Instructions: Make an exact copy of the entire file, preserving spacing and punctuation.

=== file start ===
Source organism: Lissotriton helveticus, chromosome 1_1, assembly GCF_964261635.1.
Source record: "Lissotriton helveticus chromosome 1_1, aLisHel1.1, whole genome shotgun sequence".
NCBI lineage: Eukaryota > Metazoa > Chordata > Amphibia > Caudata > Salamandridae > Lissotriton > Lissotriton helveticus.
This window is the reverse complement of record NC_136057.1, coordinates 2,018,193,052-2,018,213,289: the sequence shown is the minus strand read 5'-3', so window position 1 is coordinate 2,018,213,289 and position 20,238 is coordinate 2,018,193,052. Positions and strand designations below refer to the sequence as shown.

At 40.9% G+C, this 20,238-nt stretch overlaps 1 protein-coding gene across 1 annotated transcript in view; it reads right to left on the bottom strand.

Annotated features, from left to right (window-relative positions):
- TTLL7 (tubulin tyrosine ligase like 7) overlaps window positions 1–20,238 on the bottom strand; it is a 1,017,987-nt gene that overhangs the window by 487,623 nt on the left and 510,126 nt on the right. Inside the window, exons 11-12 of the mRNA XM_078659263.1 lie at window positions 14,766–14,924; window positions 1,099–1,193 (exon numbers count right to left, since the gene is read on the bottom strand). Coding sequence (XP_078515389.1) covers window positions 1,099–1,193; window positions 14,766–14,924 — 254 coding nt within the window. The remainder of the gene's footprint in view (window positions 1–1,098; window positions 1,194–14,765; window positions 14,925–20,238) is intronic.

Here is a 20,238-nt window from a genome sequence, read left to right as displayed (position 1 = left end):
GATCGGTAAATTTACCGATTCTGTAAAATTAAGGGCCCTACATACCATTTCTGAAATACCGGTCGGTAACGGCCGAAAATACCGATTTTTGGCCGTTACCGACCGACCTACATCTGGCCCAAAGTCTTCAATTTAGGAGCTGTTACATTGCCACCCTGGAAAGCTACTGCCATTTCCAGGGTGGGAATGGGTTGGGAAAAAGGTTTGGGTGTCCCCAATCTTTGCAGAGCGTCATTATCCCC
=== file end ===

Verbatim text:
Source organism: Lissotriton helveticus, chromosome 1_1, assembly GCF_964261635.1.
Source record: "Lissotriton helveticus chromosome 1_1, aLisHel1.1, whole genome shotgun sequence".
NCBI lineage: Eukaryota > Metazoa > Chordata > Amphibia > Caudata > Salamandridae > Lissotriton > Lissotriton helveticus.
This window is the reverse complement of record NC_136057.1, coordinates 2,018,193,052-2,018,213,289: the sequence shown is the minus strand read 5'-3', so window position 1 is coordinate 2,018,213,289 and position 20,238 is coordinate 2,018,193,052. Positions and strand designations below refer to the sequence as shown.

At 40.9% G+C, this 20,238-nt stretch overlaps 1 protein-coding gene across 1 annotated transcript in view; it reads right to left on the bottom strand.

Annotated features, from left to right (window-relative positions):
- TTLL7 (tubulin tyrosine ligase like 7) overlaps window positions 1–20,238 on the bottom strand; it is a 1,017,987-nt gene that overhangs the window by 487,623 nt on the left and 510,126 nt on the right. Inside the window, exons 11-12 of the mRNA XM_078659263.1 lie at window positions 14,766–14,924; window positions 1,099–1,193 (exon numbers count right to left, since the gene is read on the bottom strand). Coding sequence (XP_078515389.1) covers window positions 1,099–1,193; window positions 14,766–14,924 — 254 coding nt within the window. The remainder of the gene's footprint in view (window positions 1–1,098; window positions 1,194–14,765; window positions 14,925–20,238) is intronic.

Here is a 20,238-nt window from a genome sequence, read left to right as displayed (position 1 = left end):
GATCGGTAAATTTACCGATTCTGTAAAATTAAGGGCCCTACATACCATTTCTGAAATACCGGTCGGTAACGGCCGAAAATACCGATTTTTGGCCGTTACCGACCGACCTACATCTGGCCCAAAGTCTTCAATTTAGGAGCTGTTACATTGCCACCCTGGAAAGCTACTGCCATTTCCAGGGTGGGAATGGGTTGGGAAAAAGGTTTGGGTGTCCCCAATCTTTGCAGAGCGTCATTATCCCC